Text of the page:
spanish farsi danish
italian swedish czech
german dutch russian
hindi br portuguese albanian
egyptian arabic indonesian swiss german
norwegian haitian creole hungarian
korean tagalog western armenian
mandarin ukranian eastern aremenian
japanese urdu pashto
french EU portuguese polish
greek finnish  
gaelic croatian  
thai hebrew  
turkish romanian  
vietnamese swahili  
  • robbcab

    BTW. Good to see you back and competing again since the injury. Did you ever get your helmet?

  • Hughes Hilton

    The only thing I would recommend for sure is that you DON’T try to use Pimsleur for Japanese. I tried to use Pimsleur for Japanese before living in Japan for a year and it was not good. On the spoken side, Japanese is a language with so much built-in culture to it, that it’s hard to learn without immersing yourself in the culture. It has many formulaic phrases for specific scenarios and words with no direct translation at all. Also, there are many levels of politeness and many things that require some explanation such as how something is appropriate for a boss to say to a subordinate or an older person to say to a younger person, but not the other way around. Pimsleur may teach you to talk, but a lot of it will just be wrong in many scenarios.

    On the written/reading side, given how different writing in characters is, for me it required a more specialized approach than what Pimsleur offers. I think Chinese would be similar on the written side since it also uses characters.

    To be clear, I learned to write around 300 or so characters and could probably read around 600 or so and was conversational at a moderate level by the time I left Japan, which required me to work pretty hard. I tried a lot of different language approaches to learning Japanese; I just didn’t find the purely inductive Pimsleur approach to work for that language specifically. It probably works much better for European languages where there is a lot more in common culturally with us Americans and the writing uses Latin characters like English.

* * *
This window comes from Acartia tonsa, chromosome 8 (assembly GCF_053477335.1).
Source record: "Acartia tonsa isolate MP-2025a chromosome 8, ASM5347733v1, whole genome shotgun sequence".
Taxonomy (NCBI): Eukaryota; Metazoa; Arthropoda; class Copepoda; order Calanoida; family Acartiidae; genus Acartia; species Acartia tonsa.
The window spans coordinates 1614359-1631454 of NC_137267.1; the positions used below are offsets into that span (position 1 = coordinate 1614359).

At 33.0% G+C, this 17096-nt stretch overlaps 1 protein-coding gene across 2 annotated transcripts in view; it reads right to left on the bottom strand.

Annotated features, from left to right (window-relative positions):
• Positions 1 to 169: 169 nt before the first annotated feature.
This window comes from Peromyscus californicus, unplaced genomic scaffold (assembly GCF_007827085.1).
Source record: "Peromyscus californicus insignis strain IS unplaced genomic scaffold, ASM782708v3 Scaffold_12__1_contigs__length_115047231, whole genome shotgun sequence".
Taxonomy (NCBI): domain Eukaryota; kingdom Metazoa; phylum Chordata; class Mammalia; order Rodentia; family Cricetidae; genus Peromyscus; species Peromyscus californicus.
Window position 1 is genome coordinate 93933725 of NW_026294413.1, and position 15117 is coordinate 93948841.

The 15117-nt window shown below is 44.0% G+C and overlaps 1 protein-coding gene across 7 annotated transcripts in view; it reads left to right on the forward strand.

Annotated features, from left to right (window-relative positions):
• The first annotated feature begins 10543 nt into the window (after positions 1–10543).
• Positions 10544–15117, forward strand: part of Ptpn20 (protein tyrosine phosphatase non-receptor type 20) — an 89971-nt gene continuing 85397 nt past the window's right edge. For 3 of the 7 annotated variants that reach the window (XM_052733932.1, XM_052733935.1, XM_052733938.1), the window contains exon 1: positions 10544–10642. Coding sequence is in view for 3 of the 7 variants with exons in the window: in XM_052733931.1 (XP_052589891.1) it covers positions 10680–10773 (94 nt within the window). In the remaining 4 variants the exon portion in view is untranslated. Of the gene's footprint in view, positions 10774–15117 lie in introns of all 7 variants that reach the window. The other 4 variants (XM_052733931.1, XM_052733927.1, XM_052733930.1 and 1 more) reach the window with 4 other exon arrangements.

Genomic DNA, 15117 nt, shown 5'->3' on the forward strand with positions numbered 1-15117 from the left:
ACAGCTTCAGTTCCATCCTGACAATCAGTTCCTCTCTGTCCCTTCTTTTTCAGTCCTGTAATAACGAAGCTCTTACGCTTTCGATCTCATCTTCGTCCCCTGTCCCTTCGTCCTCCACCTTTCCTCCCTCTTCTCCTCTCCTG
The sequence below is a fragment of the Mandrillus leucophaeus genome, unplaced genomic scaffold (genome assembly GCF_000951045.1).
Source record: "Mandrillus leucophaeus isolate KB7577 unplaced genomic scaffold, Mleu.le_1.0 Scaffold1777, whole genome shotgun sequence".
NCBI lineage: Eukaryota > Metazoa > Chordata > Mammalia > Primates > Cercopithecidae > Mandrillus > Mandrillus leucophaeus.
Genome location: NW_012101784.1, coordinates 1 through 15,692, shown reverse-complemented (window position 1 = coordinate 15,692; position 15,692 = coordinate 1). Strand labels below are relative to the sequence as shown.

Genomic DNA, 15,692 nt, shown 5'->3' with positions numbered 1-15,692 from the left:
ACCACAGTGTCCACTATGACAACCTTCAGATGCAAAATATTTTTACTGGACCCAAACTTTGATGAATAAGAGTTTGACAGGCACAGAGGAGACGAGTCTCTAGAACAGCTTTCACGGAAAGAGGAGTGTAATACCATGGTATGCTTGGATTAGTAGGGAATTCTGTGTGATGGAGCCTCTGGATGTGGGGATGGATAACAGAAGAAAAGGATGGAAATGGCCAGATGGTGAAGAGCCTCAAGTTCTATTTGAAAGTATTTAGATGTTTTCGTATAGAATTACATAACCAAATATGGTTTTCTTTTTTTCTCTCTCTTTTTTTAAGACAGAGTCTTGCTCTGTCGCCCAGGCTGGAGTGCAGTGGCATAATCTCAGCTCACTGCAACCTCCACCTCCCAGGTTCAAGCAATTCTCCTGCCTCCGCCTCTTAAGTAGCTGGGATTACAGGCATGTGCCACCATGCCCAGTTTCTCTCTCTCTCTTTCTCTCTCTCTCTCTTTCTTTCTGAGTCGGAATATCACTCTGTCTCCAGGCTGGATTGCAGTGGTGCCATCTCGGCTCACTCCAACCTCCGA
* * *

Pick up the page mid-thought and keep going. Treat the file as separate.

• Joseph Okleberry

    Portuguese! A fun language to learn, plus, you and Christy can come meet me in Brasil for the World Cup!

  • Joe King (Seattle)

    Late to the game, but: Turkish.

    For educational challenge, it is hard, but say halfway to something like Chinese.

    It is a completely distinct language family from English, but it is not tonal like Chinese, and thanks to Atatürk , Turkish is written in a Roman alphabet. (Well, with a lot of extra marks, so you can test the extended range of the Kindle character set. )

    Turkey is an incredibly dynamic and burgeoning economy and people and country right now , like Brazil, or a next gen BRIC. They are asserting themselves politically, economically, and culturally as the fulcrum of Central Asia, the Middle East and North Africa, and Europe, as 21st century Ottomans.

    So, it may be fun and useful and interesting to follow in Turkish magazines and newspapers what’s going on there over the next decade.

    And my final case : Best. Vacation. Ever. If you haven’t been I highly recommend Turkey and it was so hard to have a foothold in the language when I went. See a glimpse here: